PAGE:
ates acted naturally, by leaning against the wall, with their heads slightly tilted to look at their
phone, pedestrians may not have perceived this event as a social encounter and, as such, may
not have felt either dominant or submissive. Furthermore, we may have used too few confeder-
ates (e.g. three males and four females), with too little variation in height, to be able to detect
statistical effects for variations in height in relation to this posture.
In conclusion, in two observational studies, we found clear evidence to support the notion
that human height is positively related to interpersonal dominance (at least when that person
is confronted by a same-sex individual), whereas the results from our third study were more
equivocal, although we nevertheless confirm that height affects every-day behaviour.
The increased dominance of taller men and women is likely to result from both perceptions
of the individuals themselves and the perceptions of others. Indeed, taller people are perceived
as more dominant [9,2830,33], and some of these biases are already apparent in very young
children [36]. Perhaps because of these perceptions, pedestrians were more likely give way and
less likely to collide with taller confederates compared to shorter confederates (Study 2). These
different perceptions of and behaviours towards taller compared to shorter individuals may
subsequently lead to increased self-esteem in taller individuals [9], which in turn is likely to af-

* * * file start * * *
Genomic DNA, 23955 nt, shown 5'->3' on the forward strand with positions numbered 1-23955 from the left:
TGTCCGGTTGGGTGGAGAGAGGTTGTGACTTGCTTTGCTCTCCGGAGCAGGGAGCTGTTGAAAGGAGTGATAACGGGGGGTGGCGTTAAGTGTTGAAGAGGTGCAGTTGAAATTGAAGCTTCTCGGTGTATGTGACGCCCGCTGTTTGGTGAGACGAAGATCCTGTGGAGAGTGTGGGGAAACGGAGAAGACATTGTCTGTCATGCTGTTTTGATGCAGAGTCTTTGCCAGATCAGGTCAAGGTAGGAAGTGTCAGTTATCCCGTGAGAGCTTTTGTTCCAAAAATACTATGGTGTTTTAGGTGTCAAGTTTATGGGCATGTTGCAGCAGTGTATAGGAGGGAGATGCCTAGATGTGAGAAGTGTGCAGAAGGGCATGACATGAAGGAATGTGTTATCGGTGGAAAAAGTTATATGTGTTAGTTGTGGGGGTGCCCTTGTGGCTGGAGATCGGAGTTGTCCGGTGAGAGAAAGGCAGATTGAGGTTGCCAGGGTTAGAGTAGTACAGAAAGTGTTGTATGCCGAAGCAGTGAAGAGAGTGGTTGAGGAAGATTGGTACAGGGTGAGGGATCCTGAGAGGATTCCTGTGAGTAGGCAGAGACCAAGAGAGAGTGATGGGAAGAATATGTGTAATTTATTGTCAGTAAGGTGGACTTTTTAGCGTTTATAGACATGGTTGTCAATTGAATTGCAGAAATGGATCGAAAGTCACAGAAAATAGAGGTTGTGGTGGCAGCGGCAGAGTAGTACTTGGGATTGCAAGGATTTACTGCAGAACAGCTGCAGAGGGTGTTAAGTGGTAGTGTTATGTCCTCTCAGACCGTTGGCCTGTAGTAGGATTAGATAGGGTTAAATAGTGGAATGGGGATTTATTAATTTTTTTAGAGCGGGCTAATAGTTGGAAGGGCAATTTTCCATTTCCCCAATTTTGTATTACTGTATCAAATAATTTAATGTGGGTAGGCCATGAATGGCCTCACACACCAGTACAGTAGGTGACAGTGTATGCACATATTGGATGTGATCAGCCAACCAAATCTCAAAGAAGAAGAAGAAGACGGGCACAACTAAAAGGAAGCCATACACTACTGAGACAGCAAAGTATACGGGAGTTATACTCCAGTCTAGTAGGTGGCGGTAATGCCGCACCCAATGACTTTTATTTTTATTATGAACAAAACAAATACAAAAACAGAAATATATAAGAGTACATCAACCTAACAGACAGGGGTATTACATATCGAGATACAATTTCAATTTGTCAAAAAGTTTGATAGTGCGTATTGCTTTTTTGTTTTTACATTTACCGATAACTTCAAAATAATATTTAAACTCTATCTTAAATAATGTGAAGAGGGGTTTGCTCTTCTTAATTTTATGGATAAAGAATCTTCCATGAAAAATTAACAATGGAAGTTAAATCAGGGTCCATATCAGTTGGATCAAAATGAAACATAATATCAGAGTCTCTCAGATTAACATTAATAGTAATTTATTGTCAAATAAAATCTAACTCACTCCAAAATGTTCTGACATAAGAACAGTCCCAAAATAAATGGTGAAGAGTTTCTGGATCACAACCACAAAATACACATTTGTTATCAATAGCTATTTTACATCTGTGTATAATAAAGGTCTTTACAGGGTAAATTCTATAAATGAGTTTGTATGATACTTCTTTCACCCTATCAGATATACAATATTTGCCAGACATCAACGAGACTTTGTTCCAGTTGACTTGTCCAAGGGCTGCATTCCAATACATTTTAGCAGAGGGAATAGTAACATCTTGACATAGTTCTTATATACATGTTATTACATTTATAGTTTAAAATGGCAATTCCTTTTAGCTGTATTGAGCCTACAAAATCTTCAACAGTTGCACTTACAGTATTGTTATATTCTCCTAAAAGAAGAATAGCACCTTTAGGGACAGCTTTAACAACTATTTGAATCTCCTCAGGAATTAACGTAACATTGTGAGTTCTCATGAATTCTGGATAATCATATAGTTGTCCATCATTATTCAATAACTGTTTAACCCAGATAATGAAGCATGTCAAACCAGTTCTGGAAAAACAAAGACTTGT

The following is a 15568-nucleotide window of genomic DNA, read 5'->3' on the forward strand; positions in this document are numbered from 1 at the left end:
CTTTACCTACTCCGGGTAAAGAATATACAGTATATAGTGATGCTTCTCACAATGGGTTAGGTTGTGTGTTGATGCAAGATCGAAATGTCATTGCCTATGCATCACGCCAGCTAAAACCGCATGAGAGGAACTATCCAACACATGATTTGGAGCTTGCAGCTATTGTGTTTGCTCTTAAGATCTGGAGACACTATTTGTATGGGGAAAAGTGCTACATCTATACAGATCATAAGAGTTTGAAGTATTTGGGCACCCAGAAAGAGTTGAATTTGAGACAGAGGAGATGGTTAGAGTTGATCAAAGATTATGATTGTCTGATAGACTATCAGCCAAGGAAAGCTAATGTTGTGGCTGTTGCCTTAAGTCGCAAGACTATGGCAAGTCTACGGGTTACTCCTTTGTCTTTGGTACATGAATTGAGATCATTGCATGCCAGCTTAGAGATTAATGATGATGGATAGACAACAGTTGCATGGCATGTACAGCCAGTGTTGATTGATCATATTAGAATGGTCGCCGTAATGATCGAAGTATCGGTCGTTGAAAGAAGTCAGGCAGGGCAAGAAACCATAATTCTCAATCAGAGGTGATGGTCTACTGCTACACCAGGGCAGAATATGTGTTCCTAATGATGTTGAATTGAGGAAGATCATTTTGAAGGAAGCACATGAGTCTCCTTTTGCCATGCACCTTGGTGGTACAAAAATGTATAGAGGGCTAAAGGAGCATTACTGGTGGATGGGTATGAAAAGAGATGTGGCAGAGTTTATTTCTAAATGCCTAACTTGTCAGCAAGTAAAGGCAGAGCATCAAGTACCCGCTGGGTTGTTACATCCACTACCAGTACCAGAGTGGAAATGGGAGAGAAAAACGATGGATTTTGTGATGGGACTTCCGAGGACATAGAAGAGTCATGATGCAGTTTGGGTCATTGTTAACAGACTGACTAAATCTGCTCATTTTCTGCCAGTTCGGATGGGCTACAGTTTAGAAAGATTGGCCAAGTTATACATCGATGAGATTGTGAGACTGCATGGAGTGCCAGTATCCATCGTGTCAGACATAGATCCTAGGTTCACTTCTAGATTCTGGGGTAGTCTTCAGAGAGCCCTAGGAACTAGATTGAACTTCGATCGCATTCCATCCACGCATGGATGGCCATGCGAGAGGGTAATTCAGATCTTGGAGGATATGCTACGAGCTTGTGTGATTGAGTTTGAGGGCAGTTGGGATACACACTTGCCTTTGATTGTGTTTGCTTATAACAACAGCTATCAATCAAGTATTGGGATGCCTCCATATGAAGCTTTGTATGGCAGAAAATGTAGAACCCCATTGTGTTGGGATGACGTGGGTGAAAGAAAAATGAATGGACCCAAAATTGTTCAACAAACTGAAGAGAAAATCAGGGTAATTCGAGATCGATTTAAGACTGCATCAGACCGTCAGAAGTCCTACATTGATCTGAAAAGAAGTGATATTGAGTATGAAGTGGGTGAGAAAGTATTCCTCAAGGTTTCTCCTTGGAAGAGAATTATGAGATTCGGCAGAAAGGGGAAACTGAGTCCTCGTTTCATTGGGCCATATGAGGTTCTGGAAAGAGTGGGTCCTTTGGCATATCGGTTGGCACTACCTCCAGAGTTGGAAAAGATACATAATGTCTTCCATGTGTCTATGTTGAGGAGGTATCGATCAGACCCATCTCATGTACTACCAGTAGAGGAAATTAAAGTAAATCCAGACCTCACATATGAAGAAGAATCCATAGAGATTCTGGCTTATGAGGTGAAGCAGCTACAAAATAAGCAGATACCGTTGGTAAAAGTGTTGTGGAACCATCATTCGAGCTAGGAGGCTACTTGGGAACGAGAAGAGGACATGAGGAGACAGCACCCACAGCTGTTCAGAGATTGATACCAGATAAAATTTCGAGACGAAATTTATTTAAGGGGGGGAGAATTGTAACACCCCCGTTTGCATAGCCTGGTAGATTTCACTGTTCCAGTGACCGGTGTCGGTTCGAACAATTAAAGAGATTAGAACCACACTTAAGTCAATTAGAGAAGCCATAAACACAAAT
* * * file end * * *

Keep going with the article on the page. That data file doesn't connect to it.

fect their dominance. Indeed, an individuals height also determined his or her behaviour to-
wards a confederate blocking their path (Study 3). Future studies could therefore address the
extent to which the relationship between height and interpersonal dominance is mediated by
an individuals direct perception of their own dominance in relation to height, versus the be-
haviour of others toward them in relation to their height. Manipulating height in a behavioural
study with actual people (e.g., such as wearing higher shoes), without changing any other vari-
ables is difficult. Studies using virtual reality techniques may be best suited to this purpose, as
the heights of individualsavatars can be manipulated without participantsawareness. Some
studies have already pursued this, demonstrating that, within a virtual reality setting, taller in-
dividuals made more unfair offers during economic games [40] with the behavioural effect of
being virtually tall extending to negotiating more aggressively in subsequent face-to-face inter-
actions [41].
Although the effect of height on dominance did not significantly differ between the sexes in
any of our studies, the effects of height were consistently stronger for men than for women.